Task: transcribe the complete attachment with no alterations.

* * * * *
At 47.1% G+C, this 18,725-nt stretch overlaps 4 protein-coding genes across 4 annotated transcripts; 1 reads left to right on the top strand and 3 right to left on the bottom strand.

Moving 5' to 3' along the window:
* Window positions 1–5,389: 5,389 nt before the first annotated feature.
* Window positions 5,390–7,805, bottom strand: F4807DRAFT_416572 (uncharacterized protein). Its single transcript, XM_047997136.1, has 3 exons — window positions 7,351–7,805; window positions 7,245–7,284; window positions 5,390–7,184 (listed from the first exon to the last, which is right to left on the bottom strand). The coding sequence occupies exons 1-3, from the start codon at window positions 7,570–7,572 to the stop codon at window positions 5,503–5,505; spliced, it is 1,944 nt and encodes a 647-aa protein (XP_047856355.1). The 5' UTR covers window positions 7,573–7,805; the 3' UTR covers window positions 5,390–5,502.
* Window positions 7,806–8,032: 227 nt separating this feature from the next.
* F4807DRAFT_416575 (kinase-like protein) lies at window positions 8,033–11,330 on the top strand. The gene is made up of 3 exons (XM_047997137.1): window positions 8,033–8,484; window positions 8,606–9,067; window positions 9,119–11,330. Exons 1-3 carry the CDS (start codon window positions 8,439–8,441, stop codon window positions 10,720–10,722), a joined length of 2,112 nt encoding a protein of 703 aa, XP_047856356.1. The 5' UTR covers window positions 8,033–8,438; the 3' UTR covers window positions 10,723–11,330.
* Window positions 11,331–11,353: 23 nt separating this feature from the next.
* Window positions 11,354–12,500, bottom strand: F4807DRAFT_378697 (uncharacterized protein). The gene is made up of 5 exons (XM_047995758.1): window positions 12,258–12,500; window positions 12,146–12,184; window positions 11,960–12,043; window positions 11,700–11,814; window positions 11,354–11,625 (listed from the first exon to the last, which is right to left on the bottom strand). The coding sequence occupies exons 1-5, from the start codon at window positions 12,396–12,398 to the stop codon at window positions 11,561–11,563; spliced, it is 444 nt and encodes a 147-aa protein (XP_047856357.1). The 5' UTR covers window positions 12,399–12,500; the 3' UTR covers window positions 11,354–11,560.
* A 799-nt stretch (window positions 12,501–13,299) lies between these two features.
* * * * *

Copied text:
At 47.1% G+C, this 18,725-nt stretch overlaps 4 protein-coding genes across 4 annotated transcripts; 1 reads left to right on the top strand and 3 right to left on the bottom strand.

Moving 5' to 3' along the window:
* Window positions 1–5,389: 5,389 nt before the first annotated feature.
* Window positions 5,390–7,805, bottom strand: F4807DRAFT_416572 (uncharacterized protein). Its single transcript, XM_047997136.1, has 3 exons — window positions 7,351–7,805; window positions 7,245–7,284; window positions 5,390–7,184 (listed from the first exon to the last, which is right to left on the bottom strand). The coding sequence occupies exons 1-3, from the start codon at window positions 7,570–7,572 to the stop codon at window positions 5,503–5,505; spliced, it is 1,944 nt and encodes a 647-aa protein (XP_047856355.1). The 5' UTR covers window positions 7,573–7,805; the 3' UTR covers window positions 5,390–5,502.
* Window positions 7,806–8,032: 227 nt separating this feature from the next.
* F4807DRAFT_416575 (kinase-like protein) lies at window positions 8,033–11,330 on the top strand. The gene is made up of 3 exons (XM_047997137.1): window positions 8,033–8,484; window positions 8,606–9,067; window positions 9,119–11,330. Exons 1-3 carry the CDS (start codon window positions 8,439–8,441, stop codon window positions 10,720–10,722), a joined length of 2,112 nt encoding a protein of 703 aa, XP_047856356.1. The 5' UTR covers window positions 8,033–8,438; the 3' UTR covers window positions 10,723–11,330.
* Window positions 11,331–11,353: 23 nt separating this feature from the next.
* Window positions 11,354–12,500, bottom strand: F4807DRAFT_378697 (uncharacterized protein). The gene is made up of 5 exons (XM_047995758.1): window positions 12,258–12,500; window positions 12,146–12,184; window positions 11,960–12,043; window positions 11,700–11,814; window positions 11,354–11,625 (listed from the first exon to the last, which is right to left on the bottom strand). The coding sequence occupies exons 1-5, from the start codon at window positions 12,396–12,398 to the stop codon at window positions 11,561–11,563; spliced, it is 444 nt and encodes a 147-aa protein (XP_047856357.1). The 5' UTR covers window positions 12,399–12,500; the 3' UTR covers window positions 11,354–11,560.
* A 799-nt stretch (window positions 12,501–13,299) lies between these two features.